Most customers wonder why all software suppliers charge ongoing maintenance and support fees. Simply put, this is a necessary and unavoidable cost associated with the use of complex software. Ongoing maintenance and support fees entitle the user to regular upgrades and improvements. When a software provider makes changes for the better to their software, the user receives the updates and improvements automatically. This is an integral and beneficial part of the software development life cycle.
As a customer, you hope that your software provider regularly improves their software to correct faults, to improve performance or other attributes, or to adapt the product to a modified environment. As such, the software you are using ought to be in perpetual development. A good software provider will continue to assess customer requirements and, as those are established, they will define specifications for upgrades. To convert those upgrade specifications to actual software upgrades, the software provider expends enormous amounts of time and expertise to design and create those upgrades. Thereafter, the software provider has to conceive of implement protocols and ensure system compatibility, not only with their existing software, but also with other peripheral software that might be in use by customers.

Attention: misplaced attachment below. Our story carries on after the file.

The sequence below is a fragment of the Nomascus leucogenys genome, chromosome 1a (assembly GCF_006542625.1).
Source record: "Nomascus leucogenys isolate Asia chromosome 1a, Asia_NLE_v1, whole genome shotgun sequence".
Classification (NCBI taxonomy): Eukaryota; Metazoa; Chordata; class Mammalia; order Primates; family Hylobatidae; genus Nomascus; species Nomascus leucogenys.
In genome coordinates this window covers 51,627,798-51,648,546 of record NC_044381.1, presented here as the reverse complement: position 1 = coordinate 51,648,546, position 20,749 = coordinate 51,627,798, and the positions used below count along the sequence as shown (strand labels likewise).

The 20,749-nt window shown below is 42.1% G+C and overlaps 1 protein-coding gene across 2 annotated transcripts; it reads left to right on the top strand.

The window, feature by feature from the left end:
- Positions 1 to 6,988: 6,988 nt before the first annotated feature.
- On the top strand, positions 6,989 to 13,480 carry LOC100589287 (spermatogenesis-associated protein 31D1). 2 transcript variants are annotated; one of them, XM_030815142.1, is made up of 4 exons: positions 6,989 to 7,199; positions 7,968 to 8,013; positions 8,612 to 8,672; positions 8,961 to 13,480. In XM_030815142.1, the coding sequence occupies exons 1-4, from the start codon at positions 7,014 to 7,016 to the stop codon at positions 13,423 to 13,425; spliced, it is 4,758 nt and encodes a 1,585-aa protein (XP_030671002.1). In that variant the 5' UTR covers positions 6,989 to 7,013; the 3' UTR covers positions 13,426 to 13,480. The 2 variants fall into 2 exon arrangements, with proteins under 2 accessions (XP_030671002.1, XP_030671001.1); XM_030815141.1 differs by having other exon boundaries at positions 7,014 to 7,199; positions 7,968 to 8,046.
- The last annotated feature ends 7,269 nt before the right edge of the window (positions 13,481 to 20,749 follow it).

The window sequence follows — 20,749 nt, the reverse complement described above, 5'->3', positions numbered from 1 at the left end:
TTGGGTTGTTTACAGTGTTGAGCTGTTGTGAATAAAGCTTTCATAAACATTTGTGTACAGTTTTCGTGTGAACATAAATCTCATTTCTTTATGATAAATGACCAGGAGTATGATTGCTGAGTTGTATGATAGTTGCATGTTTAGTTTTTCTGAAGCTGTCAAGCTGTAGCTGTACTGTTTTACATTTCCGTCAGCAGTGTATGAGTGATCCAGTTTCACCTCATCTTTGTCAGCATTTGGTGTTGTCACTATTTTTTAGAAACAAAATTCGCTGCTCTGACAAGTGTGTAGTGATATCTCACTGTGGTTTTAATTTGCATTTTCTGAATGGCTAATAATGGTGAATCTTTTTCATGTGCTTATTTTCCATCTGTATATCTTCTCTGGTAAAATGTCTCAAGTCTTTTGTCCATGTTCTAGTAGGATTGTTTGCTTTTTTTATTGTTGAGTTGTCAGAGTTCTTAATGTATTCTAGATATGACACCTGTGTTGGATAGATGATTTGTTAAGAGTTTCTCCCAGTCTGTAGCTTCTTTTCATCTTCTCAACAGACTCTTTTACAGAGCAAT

Typically, during the 3-year period subsequent to the launch of a new software product, software maintenance costs amount to over half the cost of software development. The continual development of software, and its integration with other systems and other software used by customers, is a highly complex and sophisticated challenge. To share some software developer vocabulary, software upgrades can be described as: corrective, adaptive, perfective, or emergency improvements. Corrective maintenance fixes the bugs discovered after delivery. Adaptive maintenance keeps the software program usable in a changed or changing environment. Perfective maintenance includes changes to software to improve performance and maintainability. Emergency maintenance is usually unscheduled maintenance, required to keep the system working properly at any time.
The monthly maintenance and support fee generally entitles the customer to all of these types of maintenance. Every software provider has to continually conductÂ problem identification, analysis, design, implementation, system test, acceptance testing and delivery. Finally, the processes described as software provider’s physical configuration audits (PCA) play an important part in ensuring that the validated upgrade is fully achieved. Finally installation, training of users and version description documents are produced by the software provider.
These benefits are absolutely critical to the continued effective use of any software. Their delivery is of highly significant expense to any software supplier.
I hope these thoughts help customers to understand why maintenance and support fees are both extremely reasonable and absolutely necessary.